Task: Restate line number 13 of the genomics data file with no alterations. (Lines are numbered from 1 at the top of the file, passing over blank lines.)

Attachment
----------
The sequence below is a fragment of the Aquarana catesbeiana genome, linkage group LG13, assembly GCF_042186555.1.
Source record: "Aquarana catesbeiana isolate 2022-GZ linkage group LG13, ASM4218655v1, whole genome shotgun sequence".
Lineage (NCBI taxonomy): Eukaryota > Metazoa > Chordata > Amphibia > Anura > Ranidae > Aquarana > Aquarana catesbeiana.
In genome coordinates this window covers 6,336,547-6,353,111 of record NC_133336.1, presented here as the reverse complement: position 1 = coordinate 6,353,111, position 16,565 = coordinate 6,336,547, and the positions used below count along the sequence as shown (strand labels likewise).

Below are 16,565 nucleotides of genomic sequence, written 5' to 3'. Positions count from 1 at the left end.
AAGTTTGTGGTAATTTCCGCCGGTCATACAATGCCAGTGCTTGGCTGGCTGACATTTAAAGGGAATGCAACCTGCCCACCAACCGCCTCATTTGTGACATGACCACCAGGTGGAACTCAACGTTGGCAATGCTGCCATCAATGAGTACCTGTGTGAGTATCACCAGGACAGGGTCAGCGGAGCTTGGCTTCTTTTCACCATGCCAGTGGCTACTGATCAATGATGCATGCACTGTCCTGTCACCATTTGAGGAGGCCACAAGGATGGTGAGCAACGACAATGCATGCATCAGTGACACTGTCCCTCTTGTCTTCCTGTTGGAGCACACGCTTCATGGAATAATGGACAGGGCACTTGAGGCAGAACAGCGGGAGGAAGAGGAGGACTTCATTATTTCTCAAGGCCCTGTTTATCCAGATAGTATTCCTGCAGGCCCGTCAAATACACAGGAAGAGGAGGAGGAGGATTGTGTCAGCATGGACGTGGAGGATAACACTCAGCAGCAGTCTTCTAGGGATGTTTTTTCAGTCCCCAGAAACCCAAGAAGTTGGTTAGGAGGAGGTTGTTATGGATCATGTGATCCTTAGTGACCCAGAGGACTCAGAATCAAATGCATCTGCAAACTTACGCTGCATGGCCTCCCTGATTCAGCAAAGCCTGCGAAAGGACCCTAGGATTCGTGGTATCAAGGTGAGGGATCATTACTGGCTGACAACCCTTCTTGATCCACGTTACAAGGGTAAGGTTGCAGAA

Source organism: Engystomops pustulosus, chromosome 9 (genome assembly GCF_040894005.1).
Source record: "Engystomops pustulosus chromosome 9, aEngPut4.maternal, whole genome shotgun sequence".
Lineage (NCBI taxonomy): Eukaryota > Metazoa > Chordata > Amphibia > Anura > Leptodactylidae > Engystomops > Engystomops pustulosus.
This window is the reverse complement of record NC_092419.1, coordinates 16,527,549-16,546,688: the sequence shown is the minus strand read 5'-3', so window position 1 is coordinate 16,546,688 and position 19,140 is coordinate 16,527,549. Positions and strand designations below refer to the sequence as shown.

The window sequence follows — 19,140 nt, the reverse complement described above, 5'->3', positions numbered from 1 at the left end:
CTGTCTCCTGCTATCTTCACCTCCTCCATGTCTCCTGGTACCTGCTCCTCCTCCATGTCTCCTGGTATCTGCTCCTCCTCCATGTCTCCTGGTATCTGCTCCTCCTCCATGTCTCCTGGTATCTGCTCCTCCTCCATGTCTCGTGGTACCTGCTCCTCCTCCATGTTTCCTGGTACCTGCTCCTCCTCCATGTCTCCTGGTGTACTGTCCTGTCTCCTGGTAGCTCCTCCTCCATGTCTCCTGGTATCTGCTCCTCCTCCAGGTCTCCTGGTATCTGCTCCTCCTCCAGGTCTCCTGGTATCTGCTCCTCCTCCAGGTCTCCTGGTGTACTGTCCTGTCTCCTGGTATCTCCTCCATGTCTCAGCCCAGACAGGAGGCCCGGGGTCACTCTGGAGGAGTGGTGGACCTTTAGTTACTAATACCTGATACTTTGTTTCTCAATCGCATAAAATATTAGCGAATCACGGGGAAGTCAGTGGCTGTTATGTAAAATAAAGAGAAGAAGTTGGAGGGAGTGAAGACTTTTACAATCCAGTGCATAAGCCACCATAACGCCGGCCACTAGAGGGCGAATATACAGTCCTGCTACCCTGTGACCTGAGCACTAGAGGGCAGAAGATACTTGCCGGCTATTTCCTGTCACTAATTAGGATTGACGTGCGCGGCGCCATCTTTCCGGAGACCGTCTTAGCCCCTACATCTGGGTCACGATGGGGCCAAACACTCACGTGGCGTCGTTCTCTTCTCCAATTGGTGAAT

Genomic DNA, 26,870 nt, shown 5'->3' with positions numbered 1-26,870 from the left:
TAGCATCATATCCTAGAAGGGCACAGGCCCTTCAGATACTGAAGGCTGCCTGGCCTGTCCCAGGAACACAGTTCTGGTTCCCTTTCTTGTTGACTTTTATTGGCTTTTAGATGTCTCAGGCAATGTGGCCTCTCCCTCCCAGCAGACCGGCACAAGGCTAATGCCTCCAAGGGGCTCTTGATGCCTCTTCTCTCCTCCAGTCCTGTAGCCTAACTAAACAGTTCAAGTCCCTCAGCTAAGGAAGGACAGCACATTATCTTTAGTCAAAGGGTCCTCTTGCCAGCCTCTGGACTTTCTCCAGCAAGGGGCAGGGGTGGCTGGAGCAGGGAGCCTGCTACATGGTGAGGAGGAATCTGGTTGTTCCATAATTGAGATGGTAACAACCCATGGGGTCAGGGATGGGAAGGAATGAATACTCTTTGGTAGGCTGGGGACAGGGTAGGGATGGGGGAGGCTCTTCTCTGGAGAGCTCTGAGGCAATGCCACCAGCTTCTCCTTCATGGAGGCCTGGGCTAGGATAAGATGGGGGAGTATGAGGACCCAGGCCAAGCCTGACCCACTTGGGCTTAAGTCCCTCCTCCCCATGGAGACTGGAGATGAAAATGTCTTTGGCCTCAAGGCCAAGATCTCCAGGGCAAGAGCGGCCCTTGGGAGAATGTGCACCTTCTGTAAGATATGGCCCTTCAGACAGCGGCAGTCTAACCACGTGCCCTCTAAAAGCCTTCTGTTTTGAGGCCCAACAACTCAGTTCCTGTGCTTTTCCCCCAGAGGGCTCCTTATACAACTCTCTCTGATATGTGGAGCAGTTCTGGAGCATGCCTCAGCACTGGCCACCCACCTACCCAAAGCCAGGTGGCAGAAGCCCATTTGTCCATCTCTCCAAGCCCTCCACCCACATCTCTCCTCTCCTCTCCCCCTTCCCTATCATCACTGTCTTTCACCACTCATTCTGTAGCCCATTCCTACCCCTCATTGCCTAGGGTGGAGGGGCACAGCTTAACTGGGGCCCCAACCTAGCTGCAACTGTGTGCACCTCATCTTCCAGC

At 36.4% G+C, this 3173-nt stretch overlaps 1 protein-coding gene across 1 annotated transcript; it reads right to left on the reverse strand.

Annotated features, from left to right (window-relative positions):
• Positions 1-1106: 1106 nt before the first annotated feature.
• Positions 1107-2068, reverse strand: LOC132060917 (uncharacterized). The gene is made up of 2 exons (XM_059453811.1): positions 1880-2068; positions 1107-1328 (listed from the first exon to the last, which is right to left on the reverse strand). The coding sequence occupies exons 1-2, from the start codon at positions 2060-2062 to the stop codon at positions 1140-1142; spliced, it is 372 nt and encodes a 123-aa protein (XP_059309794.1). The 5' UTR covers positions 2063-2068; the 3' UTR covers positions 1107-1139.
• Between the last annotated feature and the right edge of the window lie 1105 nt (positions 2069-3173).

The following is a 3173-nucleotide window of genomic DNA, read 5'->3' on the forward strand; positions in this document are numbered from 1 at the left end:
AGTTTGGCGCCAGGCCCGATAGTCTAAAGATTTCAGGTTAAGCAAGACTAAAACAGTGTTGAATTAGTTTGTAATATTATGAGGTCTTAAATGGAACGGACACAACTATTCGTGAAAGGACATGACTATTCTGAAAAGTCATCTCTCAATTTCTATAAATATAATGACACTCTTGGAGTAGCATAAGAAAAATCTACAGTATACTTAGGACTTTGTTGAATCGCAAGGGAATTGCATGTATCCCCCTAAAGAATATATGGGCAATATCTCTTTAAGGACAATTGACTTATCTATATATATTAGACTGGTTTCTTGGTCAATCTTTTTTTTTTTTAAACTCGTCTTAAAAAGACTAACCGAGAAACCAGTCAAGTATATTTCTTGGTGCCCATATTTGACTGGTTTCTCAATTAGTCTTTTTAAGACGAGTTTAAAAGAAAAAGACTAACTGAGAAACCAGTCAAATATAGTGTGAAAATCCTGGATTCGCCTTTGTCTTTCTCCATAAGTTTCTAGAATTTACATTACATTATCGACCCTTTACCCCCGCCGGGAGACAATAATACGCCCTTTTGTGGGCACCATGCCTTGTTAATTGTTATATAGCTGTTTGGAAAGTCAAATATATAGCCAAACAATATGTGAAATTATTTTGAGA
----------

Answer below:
Genomic DNA, 26,870 nt, shown 5'->3' with positions numbered 1-26,870 from the left: